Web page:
A.-0.2 B. -0.1 C 0.0 D 0.1 E. 0.2

Solution:

For p, you sum j, k, and l and then round to the tenths place:

p = round(4.67 + 5.89 + 3.21, 1) = round(13.77, 1) = 13.8

For q, you round j, k, and l to the tenths place first and then sum the results:

q = round(4.67, 1) + round(5.89, 1) + round(3.21, 1) = 4.7 + 5.9 + 3.2 = 13.8

So, q – p = 13.8 – 13.8 = 0

The answer is C. 0.0

Question 14:

If the fraction 1/7 equals the repeating decimal 0.142857142857 . . . , what is the 68th digit after the decimal point of the repeating decimal?

(A) 1(B) 2(C) 4(D) 5(E) 7

Solution:

The decimal representation of 1/7 repeats every 6 digits (142857). So, we can find the 68th digit by finding the remainder when 68 is divided by 6. The remainder is 2, so the 68th digit is the 2nd digit in the repeating block, which is 4.

The answer is (C) 4.

Question 15:

If the fraction 1/13 equals the repeating decimal 0.076923076923 . . . , what is the 45th digit after the decimal point of the repeating decimal?

(A) 0(B) 1(C) 6(D) 7(E) 9

Solution:

The decimal representation of 1/13 repeats every 6 digits (076923). So, we can find the 45th digit by finding the remainder when 45 is divided by 6. The remainder is 3, so the 45th digit is the 3rd digit in the repeating block, which is 6.

The answer is (C) 6.

Question 16:

If the fraction 2/11 equals the repeating decimal 0.181818181818 . . . , what is the 72nd digit after the decimal point of the repeating decimal?

(A) 1(B) 2(C) 8(D) 6(E) 7

Solution:

The decimal representation of 2/11 repeats every 2 digits (18). So, we can find the 72nd digit by finding the remainder when 72 is divided by 2. The remainder is 0, so the 72nd digit is the last digit in the repeating block, which is 8.

The answer is (C) 8.

Question 17:

The decimal 0.456456456… repeats every three digits. If we were to write out the first 100 digits after the decimal point, how many times would the digit 6 appear?

(A) 33 (B) 34 (C) 35 (D) 36 (E) 37

Solution:

The decimal repeats every three digits, so in every cycle of three digits, the digit 6 appears once. Hence, every three digits, there’s one 6. To find out how many 6’s there would be in the first 100 digits, we divide 100 by 3. This gives approximately 33.33. Since we can’t have a partial cycle, and we know that the 34th cycle would start after the 100th digit, there are 33 complete cycles within the first 100 digits. Therefore, the digit 6 would appear 33 times.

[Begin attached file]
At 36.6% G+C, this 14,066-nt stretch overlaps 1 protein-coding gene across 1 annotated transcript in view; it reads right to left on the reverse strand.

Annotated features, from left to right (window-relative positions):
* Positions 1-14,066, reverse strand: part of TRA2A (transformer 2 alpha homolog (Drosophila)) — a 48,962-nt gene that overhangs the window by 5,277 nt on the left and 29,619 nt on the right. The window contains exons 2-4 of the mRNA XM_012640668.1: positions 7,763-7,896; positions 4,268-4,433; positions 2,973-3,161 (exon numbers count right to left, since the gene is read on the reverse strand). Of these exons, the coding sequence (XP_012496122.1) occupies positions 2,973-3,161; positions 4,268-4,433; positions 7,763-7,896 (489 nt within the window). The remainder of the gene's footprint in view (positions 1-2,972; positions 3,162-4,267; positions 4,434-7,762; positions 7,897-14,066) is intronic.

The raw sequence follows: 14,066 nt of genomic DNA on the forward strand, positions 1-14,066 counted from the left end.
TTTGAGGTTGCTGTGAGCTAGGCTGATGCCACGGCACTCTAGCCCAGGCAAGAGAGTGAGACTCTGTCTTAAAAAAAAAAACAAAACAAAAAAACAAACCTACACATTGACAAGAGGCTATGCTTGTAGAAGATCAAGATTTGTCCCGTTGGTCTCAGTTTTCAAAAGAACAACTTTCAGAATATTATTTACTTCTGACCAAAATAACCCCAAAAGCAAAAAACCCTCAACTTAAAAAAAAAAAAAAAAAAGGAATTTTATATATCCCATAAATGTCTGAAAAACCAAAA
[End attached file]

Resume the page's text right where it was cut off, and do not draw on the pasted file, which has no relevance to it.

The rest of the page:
The answer is (A) 33.

Question 18:

The decimal 0.789789789… repeats every three digits. If we were to write out the first 200 digits after the decimal point, how many times would the sequence ’89’ appear?

(A) 66 (B) 67 (C) 68 (D) 69 (E) 70

Solution:

The decimal repeats every three digits (789), and the sequence ’89’ appears once in each cycle. Therefore, every three digits, there’s one ’89’. To find out how many ’89’s there would be in the first 200 digits, we divide 200 by 3. This gives approximately 66.67. Since we can’t have a partial cycle, and we know that the 67th cycle would start after the 200th digit, there are 66 complete cycles within the first 200 digits. Therefore, the sequence ’89’ would appear 66 times.

The answer is (A) 66.

Question 19:

The decimal 0.12341234… repeats every four digits. What is the 157th digit after the decimal point?

(A) 1 (B) 2 (C) 3 (D) 4 (E) None of the above

Solution:

The decimal repeats every four digits (1234). We can find the 157th digit by finding the remainder when 157 is divided by 4. This gives a remainder of 1. So, the 157th digit would be the first digit in the repeating block, which is 1.

The answer is (A) 1.

Question 20:

The decimal 0.56785678… repeats every four digits. If we were to write out the first 150 digits after the decimal point, how many times would the digit 5 appear?

(A) 37 (B) 38 (C) 39 (D) 40 (E) 41

Solution: